After dying your Heir will appear at the manor where you can invest gold into many different upgrades such as HP, MP, Attack STR, Critical Chance % as well as unlocking new classes. Before reentering the castle you can visit the Blacksmith to buy any new weapons or armor upgrades you may have gained from finding blueprints throughout the dungeons. It is also worth paying The Enchantress a visit to buy and equip any runes. Runes add abilities such as dashing or double-jump as well as HP and Mana regeneration. All of these upgrades are a vital part of becoming more powerful and increasing the odds of success in the dungeons.

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Enemies and Scaling

Enemies take the shape of bone throwing skeletons, mace flailing suits of armor, mages and more. Each dungeon has it's own area specific enemies as well as many level hazards such as spike spits or flame throwing turrets.

You can attack with sword slashes and depending on which class you choose you sometimes have a special ability like the Paladin's Shield block or the Hokage's Teleport spell. Players also have access to magic spells like throwing axes, knives or protecting themselves with a circle of fire. Initially early enemies will take a few hits but as you level up they become slightly easier to dispatch. My issue with the level system is that the enemies also scale with your progress, so it never really becomes too easy to just whiz through the areas to the boss room, at least it hasn't for me yet. I still have to be as careful now as I was with Johannes The Legendary Knight, 108 lives ago, only there is slightly more wiggle room for making a mistake here and there.

This setup means that you will most likely be playing the same area over and over many times just to grind levels and find loot. Thankfully the randomly generated levels doesn't make this feel like a chore.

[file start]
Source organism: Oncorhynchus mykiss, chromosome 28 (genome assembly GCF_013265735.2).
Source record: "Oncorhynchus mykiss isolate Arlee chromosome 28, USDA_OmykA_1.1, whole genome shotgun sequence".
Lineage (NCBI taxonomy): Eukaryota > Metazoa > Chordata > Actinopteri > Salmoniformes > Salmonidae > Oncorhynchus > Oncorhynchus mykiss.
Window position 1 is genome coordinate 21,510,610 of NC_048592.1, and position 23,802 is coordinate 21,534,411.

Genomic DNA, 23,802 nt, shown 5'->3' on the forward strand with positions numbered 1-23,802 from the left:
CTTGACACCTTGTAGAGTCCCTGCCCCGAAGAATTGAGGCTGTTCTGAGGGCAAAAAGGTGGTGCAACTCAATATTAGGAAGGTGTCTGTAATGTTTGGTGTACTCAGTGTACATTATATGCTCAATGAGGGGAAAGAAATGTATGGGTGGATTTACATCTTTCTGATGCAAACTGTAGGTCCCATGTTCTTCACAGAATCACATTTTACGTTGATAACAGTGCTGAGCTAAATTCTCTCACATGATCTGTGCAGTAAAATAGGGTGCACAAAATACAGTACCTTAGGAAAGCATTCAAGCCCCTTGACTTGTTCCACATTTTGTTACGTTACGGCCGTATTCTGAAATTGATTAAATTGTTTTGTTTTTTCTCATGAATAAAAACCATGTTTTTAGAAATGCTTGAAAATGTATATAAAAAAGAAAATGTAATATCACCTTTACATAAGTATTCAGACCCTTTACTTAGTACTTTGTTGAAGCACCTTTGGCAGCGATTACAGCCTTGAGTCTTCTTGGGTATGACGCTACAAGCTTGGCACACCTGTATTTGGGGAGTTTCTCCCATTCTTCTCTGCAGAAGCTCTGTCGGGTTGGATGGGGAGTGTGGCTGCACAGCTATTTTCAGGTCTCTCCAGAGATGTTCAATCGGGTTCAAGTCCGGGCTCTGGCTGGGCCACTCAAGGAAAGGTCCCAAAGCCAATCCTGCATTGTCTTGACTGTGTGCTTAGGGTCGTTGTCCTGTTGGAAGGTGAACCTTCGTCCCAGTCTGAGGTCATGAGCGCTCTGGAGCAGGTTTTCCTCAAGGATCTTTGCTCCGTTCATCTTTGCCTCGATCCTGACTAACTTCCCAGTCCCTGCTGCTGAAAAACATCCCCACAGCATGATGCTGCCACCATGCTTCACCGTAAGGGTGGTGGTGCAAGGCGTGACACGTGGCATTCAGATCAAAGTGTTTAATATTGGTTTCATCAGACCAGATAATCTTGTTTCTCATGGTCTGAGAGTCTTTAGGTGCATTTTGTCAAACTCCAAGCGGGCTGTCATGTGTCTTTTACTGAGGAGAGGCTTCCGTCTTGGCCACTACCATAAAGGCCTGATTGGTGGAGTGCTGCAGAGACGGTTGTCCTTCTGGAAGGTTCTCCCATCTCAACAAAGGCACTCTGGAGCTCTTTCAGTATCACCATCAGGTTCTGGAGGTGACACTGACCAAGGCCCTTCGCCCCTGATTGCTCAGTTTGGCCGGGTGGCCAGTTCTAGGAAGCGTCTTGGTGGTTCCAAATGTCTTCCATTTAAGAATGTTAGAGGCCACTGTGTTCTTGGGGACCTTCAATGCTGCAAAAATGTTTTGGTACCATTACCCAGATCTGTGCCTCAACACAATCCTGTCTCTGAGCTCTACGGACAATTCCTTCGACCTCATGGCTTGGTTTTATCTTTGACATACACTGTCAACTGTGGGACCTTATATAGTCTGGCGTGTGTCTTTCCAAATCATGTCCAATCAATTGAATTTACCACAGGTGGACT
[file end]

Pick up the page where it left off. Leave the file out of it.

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When decidng on which of the three heirs to your fortune to next send to their doom, the selections on offer will often have a certain trait. Traits are mostly funny and can either be a real help or a mighty hindrance effecting you or the game world itself. For instance, your next offspring might be unfortunate enough to have ADHD (Attention Deficit Hyperactivity Disorder) but you will enjoy a 30% speed boost. Maybe the next will suffer with Vertigo, rendering the entire game world upsidedown, including your latest heir and at the same time reversing the controls. It feels like the traits were added as a bit of fun to break up what could otherwise become quite monotonous gameplay. No one wants to play the game in black and white because their player character is Colour Blind, but it is funny to see how your latest trait impacts the game world.

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I am still playing through Rogue Legacy and intend to see it through to the end (even if it takes me the rest of the year). It is a charming game and a refreshing take on the Rogue-lite genre. The retro graphics and game design all work well together and it has addictive gameplay which has the potential to last for a very long time. It fits perfectly on the PS Vita and is instantly catapulted into my top 10 Vita titles.

On a side note I would really like to know how to get the Thanatophobia trophy, so if you do decide to pick up Rogue Legacy be sure to let me know if you really need to be that good, or if I am indeed doing it wrong!


+ Funny
+ Tight controls and design
+ Random generation adds longevity
+ Crossbuy with PS3/PS4
- Play time vs. progression can feel uneven
8 Presentation
The retro graphics and excellent sound track fit the game's style very well.
8 Gameplay
The platforming is tight and the combat is simple but the bosses offer up enough new tactics to keep the gameplay feeling fresh. Plundering the dungeons for gold and looting that next must have item never gets old.
9 Lasting Appeal
As I understand it Rogue Legacy has an infinite new game plus cycle. That along with the randomly generated areas, remixed bosses and addictive gameplay means the game has the potential to keep you coming back indefinitely.
out of 10
Overall (not an average)
Rogue Legacy is a must buy if you haven't already played it on PC. It runs flawlessly on the Vita and is an instant classic.